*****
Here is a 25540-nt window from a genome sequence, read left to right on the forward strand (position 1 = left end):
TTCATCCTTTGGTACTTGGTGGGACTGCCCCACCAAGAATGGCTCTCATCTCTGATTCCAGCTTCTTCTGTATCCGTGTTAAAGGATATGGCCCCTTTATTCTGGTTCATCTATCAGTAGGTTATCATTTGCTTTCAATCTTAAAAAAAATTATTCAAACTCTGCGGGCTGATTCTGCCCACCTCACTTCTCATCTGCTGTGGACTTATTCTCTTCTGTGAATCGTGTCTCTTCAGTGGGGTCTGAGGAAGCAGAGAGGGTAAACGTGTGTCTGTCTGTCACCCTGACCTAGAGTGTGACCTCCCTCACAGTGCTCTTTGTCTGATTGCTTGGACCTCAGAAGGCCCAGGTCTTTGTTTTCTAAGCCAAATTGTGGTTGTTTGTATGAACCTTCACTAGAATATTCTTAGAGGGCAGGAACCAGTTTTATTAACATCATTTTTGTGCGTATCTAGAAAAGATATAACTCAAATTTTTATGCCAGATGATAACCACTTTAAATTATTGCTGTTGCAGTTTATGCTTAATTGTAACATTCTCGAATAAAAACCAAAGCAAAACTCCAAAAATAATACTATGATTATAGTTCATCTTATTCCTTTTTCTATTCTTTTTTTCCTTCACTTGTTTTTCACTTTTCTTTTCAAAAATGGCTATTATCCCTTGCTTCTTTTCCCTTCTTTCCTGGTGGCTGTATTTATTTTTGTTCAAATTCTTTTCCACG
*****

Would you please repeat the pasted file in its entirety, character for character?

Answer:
Here is a 25540-nt window from a genome sequence, read left to right on the forward strand (position 1 = left end):
TTCATCCTTTGGTACTTGGTGGGACTGCCCCACCAAGAATGGCTCTCATCTCTGATTCCAGCTTCTTCTGTATCCGTGTTAAAGGATATGGCCCCTTTATTCTGGTTCATCTATCAGTAGGTTATCATTTGCTTTCAATCTTAAAAAAAATTATTCAAACTCTGCGGGCTGATTCTGCCCACCTCACTTCTCATCTGCTGTGGACTTATTCTCTTCTGTGAATCGTGTCTCTTCAGTGGGGTCTGAGGAAGCAGAGAGGGTAAACGTGTGTCTGTCTGTCACCCTGACCTAGAGTGTGACCTCCCTCACAGTGCTCTTTGTCTGATTGCTTGGACCTCAGAAGGCCCAGGTCTTTGTTTTCTAAGCCAAATTGTGGTTGTTTGTATGAACCTTCACTAGAATATTCTTAGAGGGCAGGAACCAGTTTTATTAACATCATTTTTGTGCGTATCTAGAAAAGATATAACTCAAATTTTTATGCCAGATGATAACCACTTTAAATTATTGCTGTTGCAGTTTATGCTTAATTGTAACATTCTCGAATAAAAACCAAAGCAAAACTCCAAAAATAATACTATGATTATAGTTCATCTTATTCCTTTTTCTATTCTTTTTTTCCTTCACTTGTTTTTCACTTTTCTTTTCAAAAATGGCTATTATCCCTTGCTTCTTTTCCCTTCTTTCCTGGTGGCTGTATTTATTTTTGTTCAAATTCTTTTCCACG